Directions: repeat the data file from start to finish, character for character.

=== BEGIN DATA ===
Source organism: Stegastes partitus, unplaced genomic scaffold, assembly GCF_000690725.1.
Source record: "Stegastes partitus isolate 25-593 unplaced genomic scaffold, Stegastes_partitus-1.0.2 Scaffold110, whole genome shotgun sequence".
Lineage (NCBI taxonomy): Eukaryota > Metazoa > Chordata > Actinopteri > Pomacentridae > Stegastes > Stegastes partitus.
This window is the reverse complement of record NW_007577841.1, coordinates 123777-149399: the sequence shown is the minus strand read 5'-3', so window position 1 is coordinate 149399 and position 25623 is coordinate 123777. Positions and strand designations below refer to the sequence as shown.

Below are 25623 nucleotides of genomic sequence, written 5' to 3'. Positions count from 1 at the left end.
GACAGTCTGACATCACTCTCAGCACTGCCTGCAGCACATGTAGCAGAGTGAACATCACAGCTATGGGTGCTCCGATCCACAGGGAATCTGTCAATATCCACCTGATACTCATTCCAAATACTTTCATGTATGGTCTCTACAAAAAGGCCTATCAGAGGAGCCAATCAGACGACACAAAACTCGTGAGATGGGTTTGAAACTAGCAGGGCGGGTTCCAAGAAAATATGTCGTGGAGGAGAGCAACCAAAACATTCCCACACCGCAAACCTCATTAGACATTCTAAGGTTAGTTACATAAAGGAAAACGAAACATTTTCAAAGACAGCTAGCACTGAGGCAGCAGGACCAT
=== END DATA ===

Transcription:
Source organism: Stegastes partitus, unplaced genomic scaffold, assembly GCF_000690725.1.
Source record: "Stegastes partitus isolate 25-593 unplaced genomic scaffold, Stegastes_partitus-1.0.2 Scaffold110, whole genome shotgun sequence".
Lineage (NCBI taxonomy): Eukaryota > Metazoa > Chordata > Actinopteri > Pomacentridae > Stegastes > Stegastes partitus.
This window is the reverse complement of record NW_007577841.1, coordinates 123777-149399: the sequence shown is the minus strand read 5'-3', so window position 1 is coordinate 149399 and position 25623 is coordinate 123777. Positions and strand designations below refer to the sequence as shown.

Below are 25623 nucleotides of genomic sequence, written 5' to 3'. Positions count from 1 at the left end.
GACAGTCTGACATCACTCTCAGCACTGCCTGCAGCACATGTAGCAGAGTGAACATCACAGCTATGGGTGCTCCGATCCACAGGGAATCTGTCAATATCCACCTGATACTCATTCCAAATACTTTCATGTATGGTCTCTACAAAAAGGCCTATCAGAGGAGCCAATCAGACGACACAAAACTCGTGAGATGGGTTTGAAACTAGCAGGGCGGGTTCCAAGAAAATATGTCGTGGAGGAGAGCAACCAAAACATTCCCACACCGCAAACCTCATTAGACATTCTAAGGTTAGTTACATAAAGGAAAACGAAACATTTTCAAAGACAGCTAGCACTGAGGCAGCAGGACCAT